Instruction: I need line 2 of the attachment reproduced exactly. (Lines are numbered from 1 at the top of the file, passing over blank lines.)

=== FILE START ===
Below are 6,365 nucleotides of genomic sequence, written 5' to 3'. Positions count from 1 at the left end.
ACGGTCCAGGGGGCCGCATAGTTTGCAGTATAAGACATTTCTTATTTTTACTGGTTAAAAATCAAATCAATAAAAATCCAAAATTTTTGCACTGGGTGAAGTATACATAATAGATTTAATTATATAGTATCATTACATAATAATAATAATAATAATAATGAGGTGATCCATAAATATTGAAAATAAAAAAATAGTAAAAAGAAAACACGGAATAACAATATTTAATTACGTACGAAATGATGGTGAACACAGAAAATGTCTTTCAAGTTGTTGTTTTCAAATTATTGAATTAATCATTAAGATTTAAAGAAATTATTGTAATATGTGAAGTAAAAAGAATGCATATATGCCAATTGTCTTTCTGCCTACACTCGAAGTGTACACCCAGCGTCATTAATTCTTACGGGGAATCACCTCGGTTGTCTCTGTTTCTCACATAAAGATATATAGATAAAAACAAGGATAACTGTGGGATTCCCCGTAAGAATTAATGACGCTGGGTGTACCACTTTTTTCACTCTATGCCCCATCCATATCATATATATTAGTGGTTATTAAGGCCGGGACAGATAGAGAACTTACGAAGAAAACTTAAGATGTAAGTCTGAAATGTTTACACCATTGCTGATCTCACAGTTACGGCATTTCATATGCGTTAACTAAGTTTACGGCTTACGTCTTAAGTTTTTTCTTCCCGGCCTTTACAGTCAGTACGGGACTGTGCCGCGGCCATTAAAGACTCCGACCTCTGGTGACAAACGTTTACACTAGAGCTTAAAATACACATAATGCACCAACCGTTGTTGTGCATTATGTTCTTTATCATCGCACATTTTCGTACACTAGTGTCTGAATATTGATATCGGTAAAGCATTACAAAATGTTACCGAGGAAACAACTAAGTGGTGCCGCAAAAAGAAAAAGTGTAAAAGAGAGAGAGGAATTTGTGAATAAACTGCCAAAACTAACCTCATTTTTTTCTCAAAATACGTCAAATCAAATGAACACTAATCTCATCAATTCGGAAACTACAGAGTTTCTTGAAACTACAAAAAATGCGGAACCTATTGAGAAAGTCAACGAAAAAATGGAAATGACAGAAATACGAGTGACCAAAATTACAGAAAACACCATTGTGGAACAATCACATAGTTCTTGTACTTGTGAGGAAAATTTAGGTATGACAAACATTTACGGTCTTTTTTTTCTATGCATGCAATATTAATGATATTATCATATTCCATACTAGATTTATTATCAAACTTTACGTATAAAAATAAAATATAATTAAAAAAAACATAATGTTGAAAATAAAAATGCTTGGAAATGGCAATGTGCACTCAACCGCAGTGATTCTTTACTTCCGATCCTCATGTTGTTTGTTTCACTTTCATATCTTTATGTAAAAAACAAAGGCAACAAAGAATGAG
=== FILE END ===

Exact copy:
ACGGTCCAGGGGGCCGCATAGTTTGCAGTATAAGACATTTCTTATTTTTACTGGTTAAAAATCAAATCAATAAAAATCCAAAATTTTTGCACTGGGTGAAGTATACATAATAGATTTAATTATATAGTATCATTACATAATAATAATAATAATAATAATGAGGTGATCCATAAATATTGAAAATAAAAAAATAGTAAAAAGAAAACACGGAATAACAATATTTAATTACGTACGAAATGATGGTGAACACAGAAAATGTCTTTCAAGTTGTTGTTTTCAAATTATTGAATTAATCATTAAGATTTAAAGAAATTATTGTAATATGTGAAGTAAAAAGAATGCATATATGCCAATTGTCTTTCTGCCTACACTCGAAGTGTACACCCAGCGTCATTAATTCTTACGGGGAATCACCTCGGTTGTCTCTGTTTCTCACATAAAGATATATAGATAAAAACAAGGATAACTGTGGGATTCCCCGTAAGAATTAATGACGCTGGGTGTACCACTTTTTTCACTCTATGCCCCATCCATATCATATATATTAGTGGTTATTAAGGCCGGGACAGATAGAGAACTTACGAAGAAAACTTAAGATGTAAGTCTGAAATGTTTACACCATTGCTGATCTCACAGTTACGGCATTTCATATGCGTTAACTAAGTTTACGGCTTACGTCTTAAGTTTTTTCTTCCCGGCCTTTACAGTCAGTACGGGACTGTGCCGCGGCCATTAAAGACTCCGACCTCTGGTGACAAACGTTTACACTAGAGCTTAAAATACACATAATGCACCAACCGTTGTTGTGCATTATGTTCTTTATCATCGCACATTTTCGTACACTAGTGTCTGAATATTGATATCGGTAAAGCATTACAAAATGTTACCGAGGAAACAACTAAGTGGTGCCGCAAAAAGAAAAAGTGTAAAAGAGAGAGAGGAATTTGTGAATAAACTGCCAAAACTAACCTCATTTTTTTCTCAAAATACGTCAAATCAAATGAACACTAATCTCATCAATTCGGAAACTACAGAGTTTCTTGAAACTACAAAAAATGCGGAACCTATTGAGAAAGTCAACGAAAAAATGGAAATGACAGAAATACGAGTGACCAAAATTACAGAAAACACCATTGTGGAACAATCACATAGTTCTTGTACTTGTGAGGAAAATTTAGGTATGACAAACATTTACGGTCTTTTTTTTCTATGCATGCAATATTAATGATATTATCATATTCCATACTAGATTTATTATCAAACTTTACGTATAAAAATAAAATATAATTAAAAAAAACATAATGTTGAAAATAAAAATGCTTGGAAATGGCAATGTGCACTCAACCGCAGTGATTCTTTACTTCCGATCCTCATGTTGTTTGTTTCACTTTCATATCTTTATGTAAAAAACAAAGGCAACAAAGAATGAG